Dr. King's prophetic voice rang out for righteousness and justice here and now, in this life, without further delay. The recognition of who we all truly are, as equally valuable and worthy of compassion, is the needed ethical insight to understand true justice. Let the atheist who disagrees point out who among us is more equal and deserving than the rest. No, humanists cannot turn back from pursuing that ideal pinnacle of social ethics. As an ideal, it possesses no more scientific reality than things half-glimpsed in dreams. But as an ideal guiding our hopes for the future, it can be as powerful as anything in the human world.

Dr. King's appeal to hope was firmly humanistic. His mission was not about raising the hopes of a chosen people for a better invisible world after this one. Dr. King's message was about calling everyone to join a hopeful mission for a visibly better world today. When one's ethical vision perceives who we truly are as beloved and worthy individuals, there's no need to gaze into heavenly distances, but only to look out for each other right here and now. Dr. King had no intention of dividing the country with any divisive religion. Where did he say that only Christians can be righteous? When did he say that only Christians deserve justice?

In a way, Dr. King's religious stance was so universal that "God" functions as a unifying sign reminding us of our own supreme value. As a universalist, any specific religion pretty much drops out as irrelevant, and Dr. King could appeal not to duties owed to God in heaven, but to responsibilities we share toward each other right here. Such loyalty and fidelity to all in the human community transcends narrow creed. This universalism is not only humanistic in its ethics, it is also secular in its politics. As Dr. King knew well, it is secular government -- representative government that treats everyone justly, regardless of any faith or no faith -- that can deliver the promise of universal rights.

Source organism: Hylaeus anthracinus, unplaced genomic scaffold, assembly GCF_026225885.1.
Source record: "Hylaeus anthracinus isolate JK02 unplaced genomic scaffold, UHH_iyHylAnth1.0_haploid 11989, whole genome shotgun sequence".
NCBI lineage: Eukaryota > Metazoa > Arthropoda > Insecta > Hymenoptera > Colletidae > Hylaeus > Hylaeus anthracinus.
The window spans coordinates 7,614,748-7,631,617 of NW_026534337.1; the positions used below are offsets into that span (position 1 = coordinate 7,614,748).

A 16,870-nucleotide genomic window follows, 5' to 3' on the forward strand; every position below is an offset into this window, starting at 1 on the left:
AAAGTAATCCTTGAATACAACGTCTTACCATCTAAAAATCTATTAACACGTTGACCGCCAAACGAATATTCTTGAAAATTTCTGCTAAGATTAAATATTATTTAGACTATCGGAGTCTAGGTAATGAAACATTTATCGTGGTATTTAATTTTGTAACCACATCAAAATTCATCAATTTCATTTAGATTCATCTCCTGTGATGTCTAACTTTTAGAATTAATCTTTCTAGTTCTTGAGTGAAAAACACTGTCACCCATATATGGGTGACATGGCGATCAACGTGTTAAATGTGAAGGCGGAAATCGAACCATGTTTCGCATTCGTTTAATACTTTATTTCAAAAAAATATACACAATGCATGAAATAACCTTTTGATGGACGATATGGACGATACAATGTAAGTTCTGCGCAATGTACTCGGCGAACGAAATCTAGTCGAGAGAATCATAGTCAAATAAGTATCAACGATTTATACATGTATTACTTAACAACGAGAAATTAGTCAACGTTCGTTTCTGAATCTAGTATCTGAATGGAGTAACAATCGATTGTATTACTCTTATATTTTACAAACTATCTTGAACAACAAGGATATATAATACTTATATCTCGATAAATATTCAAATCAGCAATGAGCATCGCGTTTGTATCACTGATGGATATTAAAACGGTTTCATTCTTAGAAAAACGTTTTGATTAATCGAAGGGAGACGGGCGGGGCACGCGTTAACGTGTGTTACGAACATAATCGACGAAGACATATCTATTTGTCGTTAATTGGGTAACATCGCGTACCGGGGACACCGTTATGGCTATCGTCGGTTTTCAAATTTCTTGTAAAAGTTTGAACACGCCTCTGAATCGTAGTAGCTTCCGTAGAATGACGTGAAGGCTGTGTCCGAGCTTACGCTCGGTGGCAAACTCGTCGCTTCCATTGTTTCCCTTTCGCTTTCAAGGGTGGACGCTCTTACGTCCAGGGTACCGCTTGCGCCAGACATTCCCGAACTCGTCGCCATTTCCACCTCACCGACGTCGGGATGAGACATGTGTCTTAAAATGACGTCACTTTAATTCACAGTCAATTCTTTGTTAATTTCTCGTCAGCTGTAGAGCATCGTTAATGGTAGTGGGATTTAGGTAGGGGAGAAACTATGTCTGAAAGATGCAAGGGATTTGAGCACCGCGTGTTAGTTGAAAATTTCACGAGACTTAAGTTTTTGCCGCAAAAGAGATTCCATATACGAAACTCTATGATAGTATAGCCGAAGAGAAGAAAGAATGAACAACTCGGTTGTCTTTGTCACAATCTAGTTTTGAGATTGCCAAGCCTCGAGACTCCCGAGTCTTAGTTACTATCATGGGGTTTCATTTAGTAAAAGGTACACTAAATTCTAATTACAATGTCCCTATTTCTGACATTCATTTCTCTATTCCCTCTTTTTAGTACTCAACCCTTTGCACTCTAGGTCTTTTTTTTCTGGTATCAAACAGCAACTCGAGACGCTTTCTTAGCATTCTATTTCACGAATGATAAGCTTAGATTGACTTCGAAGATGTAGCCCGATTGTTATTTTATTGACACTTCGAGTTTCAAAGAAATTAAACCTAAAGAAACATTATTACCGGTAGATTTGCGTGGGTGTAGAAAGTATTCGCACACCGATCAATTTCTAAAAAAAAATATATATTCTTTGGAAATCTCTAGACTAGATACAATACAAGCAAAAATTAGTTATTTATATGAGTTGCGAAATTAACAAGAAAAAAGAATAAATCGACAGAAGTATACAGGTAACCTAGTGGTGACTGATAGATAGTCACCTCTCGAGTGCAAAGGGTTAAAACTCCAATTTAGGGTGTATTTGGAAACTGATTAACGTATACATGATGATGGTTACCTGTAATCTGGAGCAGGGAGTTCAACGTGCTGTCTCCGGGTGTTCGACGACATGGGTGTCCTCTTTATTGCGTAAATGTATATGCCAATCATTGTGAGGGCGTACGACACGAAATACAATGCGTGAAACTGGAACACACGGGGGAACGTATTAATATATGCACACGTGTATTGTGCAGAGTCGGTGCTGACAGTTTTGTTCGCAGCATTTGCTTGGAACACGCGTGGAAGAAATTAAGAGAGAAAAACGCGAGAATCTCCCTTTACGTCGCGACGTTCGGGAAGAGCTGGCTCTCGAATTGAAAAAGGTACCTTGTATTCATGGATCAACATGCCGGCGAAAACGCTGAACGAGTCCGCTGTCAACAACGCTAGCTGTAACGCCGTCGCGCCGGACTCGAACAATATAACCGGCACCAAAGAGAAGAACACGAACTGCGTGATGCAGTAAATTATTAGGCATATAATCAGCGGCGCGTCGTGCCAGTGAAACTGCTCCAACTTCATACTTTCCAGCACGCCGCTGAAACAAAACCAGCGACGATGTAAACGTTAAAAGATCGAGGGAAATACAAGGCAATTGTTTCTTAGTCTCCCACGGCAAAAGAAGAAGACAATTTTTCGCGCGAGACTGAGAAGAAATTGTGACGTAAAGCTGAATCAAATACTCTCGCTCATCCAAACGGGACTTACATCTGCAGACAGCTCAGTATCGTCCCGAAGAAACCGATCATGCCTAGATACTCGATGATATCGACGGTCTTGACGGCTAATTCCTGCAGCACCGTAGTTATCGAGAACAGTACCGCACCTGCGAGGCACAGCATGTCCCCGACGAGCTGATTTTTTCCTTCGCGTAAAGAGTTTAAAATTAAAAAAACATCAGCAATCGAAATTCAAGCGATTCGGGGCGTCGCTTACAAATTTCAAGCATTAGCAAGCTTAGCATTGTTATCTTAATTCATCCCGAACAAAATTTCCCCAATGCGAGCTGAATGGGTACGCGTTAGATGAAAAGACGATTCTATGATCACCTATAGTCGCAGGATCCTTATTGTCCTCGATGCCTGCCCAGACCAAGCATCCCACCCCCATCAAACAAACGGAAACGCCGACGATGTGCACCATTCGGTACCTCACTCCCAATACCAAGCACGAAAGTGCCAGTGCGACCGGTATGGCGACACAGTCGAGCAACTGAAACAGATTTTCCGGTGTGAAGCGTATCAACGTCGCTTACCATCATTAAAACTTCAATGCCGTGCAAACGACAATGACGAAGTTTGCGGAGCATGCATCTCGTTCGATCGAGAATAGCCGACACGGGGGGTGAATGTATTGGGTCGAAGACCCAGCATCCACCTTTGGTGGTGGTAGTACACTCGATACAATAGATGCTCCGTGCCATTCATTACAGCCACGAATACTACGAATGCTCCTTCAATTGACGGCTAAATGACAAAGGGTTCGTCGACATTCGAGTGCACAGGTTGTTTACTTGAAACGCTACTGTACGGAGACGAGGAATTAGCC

Sustaining secular government and robust human rights is an ongoing struggle everywhere, and believers can be natural allies with nonbelievers. What matters is the clear ethical vision and the fidelity to turn idealistic hope into social action. Prophetic humanists like Dr. King can turn out to be pivotal in such struggles. And let us hear no disparagement of "blind faith" where Dr. King is concerned. Those who can view humanity with compassion and see how to treat humanity with fidelity have no need for blind faith. Loyal fidelity to ethical ideals is also a kind of perception, not of what is, but of what should be. Faith becomes blind only when hope dims and fidelity to this world's future fades.

What in Dr. King's fruitful blend of humanistic ethics and universal justice could the secularist find objectionable? I see nothing unreasonable or unseasonable. Secularists celebrate the life and legacy of Dr. King, alongside everyone who still has a dream.

The views expressed are those of the author, and not necessarily shared by the Center for Inquiry or its staff.